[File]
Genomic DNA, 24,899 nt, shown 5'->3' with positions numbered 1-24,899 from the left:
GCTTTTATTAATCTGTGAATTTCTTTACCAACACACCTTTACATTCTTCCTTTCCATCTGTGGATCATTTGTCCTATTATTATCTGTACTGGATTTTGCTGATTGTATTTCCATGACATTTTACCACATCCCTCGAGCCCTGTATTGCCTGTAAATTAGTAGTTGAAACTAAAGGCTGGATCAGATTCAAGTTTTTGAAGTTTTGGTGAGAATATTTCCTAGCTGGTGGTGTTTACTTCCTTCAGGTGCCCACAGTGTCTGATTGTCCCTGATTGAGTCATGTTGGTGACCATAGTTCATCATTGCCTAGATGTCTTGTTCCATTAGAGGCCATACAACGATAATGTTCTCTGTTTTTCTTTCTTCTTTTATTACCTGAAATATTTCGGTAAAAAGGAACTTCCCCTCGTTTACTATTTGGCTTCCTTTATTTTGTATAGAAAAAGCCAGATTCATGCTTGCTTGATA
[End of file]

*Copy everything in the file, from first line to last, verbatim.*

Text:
Genomic DNA, 24,899 nt, shown 5'->3' with positions numbered 1-24,899 from the left:
GCTTTTATTAATCTGTGAATTTCTTTACCAACACACCTTTACATTCTTCCTTTCCATCTGTGGATCATTTGTCCTATTATTATCTGTACTGGATTTTGCTGATTGTATTTCCATGACATTTTACCACATCCCTCGAGCCCTGTATTGCCTGTAAATTAGTAGTTGAAACTAAAGGCTGGATCAGATTCAAGTTTTTGAAGTTTTGGTGAGAATATTTCCTAGCTGGTGGTGTTTACTTCCTTCAGGTGCCCACAGTGTCTGATTGTCCCTGATTGAGTCATGTTGGTGACCATAGTTCATCATTGCCTAGATGTCTTGTTCCATTAGAGGCCATACAACGATAATGTTCTCTGTTTTTCTTTCTTCTTTTATTACCTGAAATATTTCGGTAAAAAGGAACTTCCCCTCGTTTACTATTTGGCTTCCTTTATTTTGTATAGAAAAAGCCAGATTCATGCTTGCTTGATA